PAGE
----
Surveillance technologies proliferate at what cost to civil liberities?

Big Brother is hovering. Sensity, a private company, is building an infrastructure that could create a world network of smart streetlights with sensors capable of tracing moisture, light seismic activity, radiation, wind temperature, air quality, and cell phone use. It also utilizes audio and high-definition video. All of it could send a huge data collection to a cloud. Sensity CEO Hugh Martin says  he’s shying away from the federal government, but it remains to be seen if the feds can maintain hands off. (Reuters, October 30, 2013, by Venture Beat)

In the meantime, the FBI is assessing ways to use video recognition technology to identify suspects. The technology would allow them to bypass the manual process of viewing video to find the Boston Marathon bombers, a time-consuming task, and use speedy video analytics instead. (NextGov, November 4, 2013, by Aliya Sternstein)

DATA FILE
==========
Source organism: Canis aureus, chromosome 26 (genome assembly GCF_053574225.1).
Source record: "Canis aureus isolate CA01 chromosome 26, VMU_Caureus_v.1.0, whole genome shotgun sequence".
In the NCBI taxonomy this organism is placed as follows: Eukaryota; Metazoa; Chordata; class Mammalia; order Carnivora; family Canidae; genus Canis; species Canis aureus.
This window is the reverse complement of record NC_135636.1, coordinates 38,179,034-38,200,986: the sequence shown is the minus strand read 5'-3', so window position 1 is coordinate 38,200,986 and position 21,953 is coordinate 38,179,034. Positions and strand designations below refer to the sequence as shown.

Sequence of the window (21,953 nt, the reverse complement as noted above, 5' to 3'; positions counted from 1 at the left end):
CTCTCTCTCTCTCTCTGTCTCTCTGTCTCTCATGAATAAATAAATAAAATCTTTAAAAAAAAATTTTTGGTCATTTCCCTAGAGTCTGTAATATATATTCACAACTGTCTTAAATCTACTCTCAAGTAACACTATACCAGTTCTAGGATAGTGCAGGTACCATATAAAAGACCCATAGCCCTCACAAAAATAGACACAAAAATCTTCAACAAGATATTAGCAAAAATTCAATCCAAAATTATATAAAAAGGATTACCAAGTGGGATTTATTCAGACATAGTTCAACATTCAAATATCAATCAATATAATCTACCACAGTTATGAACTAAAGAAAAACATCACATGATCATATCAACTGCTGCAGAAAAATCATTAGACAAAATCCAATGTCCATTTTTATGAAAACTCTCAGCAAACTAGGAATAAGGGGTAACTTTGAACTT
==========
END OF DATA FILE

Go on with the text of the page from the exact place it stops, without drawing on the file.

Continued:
Sensity’s Martin says he wants to meet with the American Civil Liberties Union to work out guidelines to protect privacy rights. The ACLU says we must act to curb these invasive technologies that threaten to chill civil liberties, including free speech, “Ultimately, the fear is that we become a society riddled with rigid enforcement of petty rules, and where our public lives become weighed down by an oppressive sense of constant monitoring and control,” writes Jay Stanley, ACLU, November 13, 2013.